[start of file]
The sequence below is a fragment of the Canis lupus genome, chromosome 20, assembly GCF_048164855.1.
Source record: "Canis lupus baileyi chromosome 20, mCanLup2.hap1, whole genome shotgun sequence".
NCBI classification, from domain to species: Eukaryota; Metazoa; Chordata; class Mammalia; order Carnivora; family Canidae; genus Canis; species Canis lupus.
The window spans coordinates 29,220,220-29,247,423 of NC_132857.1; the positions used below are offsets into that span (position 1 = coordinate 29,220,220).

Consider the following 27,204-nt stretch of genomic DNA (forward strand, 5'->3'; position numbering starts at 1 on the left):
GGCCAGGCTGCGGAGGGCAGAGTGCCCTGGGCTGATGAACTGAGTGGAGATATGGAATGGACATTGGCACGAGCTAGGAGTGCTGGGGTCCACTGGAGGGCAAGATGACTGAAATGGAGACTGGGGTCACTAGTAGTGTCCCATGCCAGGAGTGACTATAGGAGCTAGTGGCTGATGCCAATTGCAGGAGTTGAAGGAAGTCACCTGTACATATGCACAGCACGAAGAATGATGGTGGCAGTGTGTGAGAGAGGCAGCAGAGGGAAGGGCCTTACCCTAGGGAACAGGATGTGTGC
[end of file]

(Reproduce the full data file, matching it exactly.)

The sequence below is a fragment of the Canis lupus genome, chromosome 20, assembly GCF_048164855.1.
Source record: "Canis lupus baileyi chromosome 20, mCanLup2.hap1, whole genome shotgun sequence".
NCBI classification, from domain to species: Eukaryota; Metazoa; Chordata; class Mammalia; order Carnivora; family Canidae; genus Canis; species Canis lupus.
The window spans coordinates 29,220,220-29,247,423 of NC_132857.1; the positions used below are offsets into that span (position 1 = coordinate 29,220,220).

Consider the following 27,204-nt stretch of genomic DNA (forward strand, 5'->3'; position numbering starts at 1 on the left):
GGCCAGGCTGCGGAGGGCAGAGTGCCCTGGGCTGATGAACTGAGTGGAGATATGGAATGGACATTGGCACGAGCTAGGAGTGCTGGGGTCCACTGGAGGGCAAGATGACTGAAATGGAGACTGGGGTCACTAGTAGTGTCCCATGCCAGGAGTGACTATAGGAGCTAGTGGCTGATGCCAATTGCAGGAGTTGAAGGAAGTCACCTGTACATATGCACAGCACGAAGAATGATGGTGGCAGTGTGTGAGAGAGGCAGCAGAGGGAAGGGCCTTACCCTAGGGAACAGGATGTGTGC